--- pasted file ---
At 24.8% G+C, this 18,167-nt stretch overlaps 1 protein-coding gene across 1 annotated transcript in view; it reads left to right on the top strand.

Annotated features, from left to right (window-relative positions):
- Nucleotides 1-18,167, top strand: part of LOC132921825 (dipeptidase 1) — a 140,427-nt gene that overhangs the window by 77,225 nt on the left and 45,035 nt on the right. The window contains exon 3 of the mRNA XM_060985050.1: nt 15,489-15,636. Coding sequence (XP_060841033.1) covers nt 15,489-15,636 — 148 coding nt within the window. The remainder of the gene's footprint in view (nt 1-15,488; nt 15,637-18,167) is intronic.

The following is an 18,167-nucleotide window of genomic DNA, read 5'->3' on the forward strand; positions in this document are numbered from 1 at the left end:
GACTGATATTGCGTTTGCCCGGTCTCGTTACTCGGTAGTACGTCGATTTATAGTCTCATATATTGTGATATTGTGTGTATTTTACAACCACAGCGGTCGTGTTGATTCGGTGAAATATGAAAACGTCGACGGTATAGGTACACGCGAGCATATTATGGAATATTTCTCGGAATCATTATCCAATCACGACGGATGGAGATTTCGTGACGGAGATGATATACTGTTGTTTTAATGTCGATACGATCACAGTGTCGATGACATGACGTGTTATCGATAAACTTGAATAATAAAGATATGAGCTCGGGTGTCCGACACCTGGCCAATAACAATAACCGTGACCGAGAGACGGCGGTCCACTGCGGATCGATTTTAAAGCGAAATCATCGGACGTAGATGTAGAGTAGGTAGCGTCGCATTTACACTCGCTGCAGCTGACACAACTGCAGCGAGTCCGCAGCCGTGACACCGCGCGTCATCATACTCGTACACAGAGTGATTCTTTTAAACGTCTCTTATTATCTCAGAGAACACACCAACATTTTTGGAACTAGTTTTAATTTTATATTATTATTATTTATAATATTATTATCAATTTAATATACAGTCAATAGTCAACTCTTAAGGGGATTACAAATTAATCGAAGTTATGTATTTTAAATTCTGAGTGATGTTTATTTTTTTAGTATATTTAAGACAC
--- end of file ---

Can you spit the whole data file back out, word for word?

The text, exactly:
At 24.8% G+C, this 18,167-nt stretch overlaps 1 protein-coding gene across 1 annotated transcript in view; it reads left to right on the top strand.

Annotated features, from left to right (window-relative positions):
- Nucleotides 1-18,167, top strand: part of LOC132921825 (dipeptidase 1) — a 140,427-nt gene that overhangs the window by 77,225 nt on the left and 45,035 nt on the right. The window contains exon 3 of the mRNA XM_060985050.1: nt 15,489-15,636. Coding sequence (XP_060841033.1) covers nt 15,489-15,636 — 148 coding nt within the window. The remainder of the gene's footprint in view (nt 1-15,488; nt 15,637-18,167) is intronic.

The following is an 18,167-nucleotide window of genomic DNA, read 5'->3' on the forward strand; positions in this document are numbered from 1 at the left end:
GACTGATATTGCGTTTGCCCGGTCTCGTTACTCGGTAGTACGTCGATTTATAGTCTCATATATTGTGATATTGTGTGTATTTTACAACCACAGCGGTCGTGTTGATTCGGTGAAATATGAAAACGTCGACGGTATAGGTACACGCGAGCATATTATGGAATATTTCTCGGAATCATTATCCAATCACGACGGATGGAGATTTCGTGACGGAGATGATATACTGTTGTTTTAATGTCGATACGATCACAGTGTCGATGACATGACGTGTTATCGATAAACTTGAATAATAAAGATATGAGCTCGGGTGTCCGACACCTGGCCAATAACAATAACCGTGACCGAGAGACGGCGGTCCACTGCGGATCGATTTTAAAGCGAAATCATCGGACGTAGATGTAGAGTAGGTAGCGTCGCATTTACACTCGCTGCAGCTGACACAACTGCAGCGAGTCCGCAGCCGTGACACCGCGCGTCATCATACTCGTACACAGAGTGATTCTTTTAAACGTCTCTTATTATCTCAGAGAACACACCAACATTTTTGGAACTAGTTTTAATTTTATATTATTATTATTTATAATATTATTATCAATTTAATATACAGTCAATAGTCAACTCTTAAGGGGATTACAAATTAATCGAAGTTATGTATTTTAAATTCTGAGTGATGTTTATTTTTTTAGTATATTTAAGACAC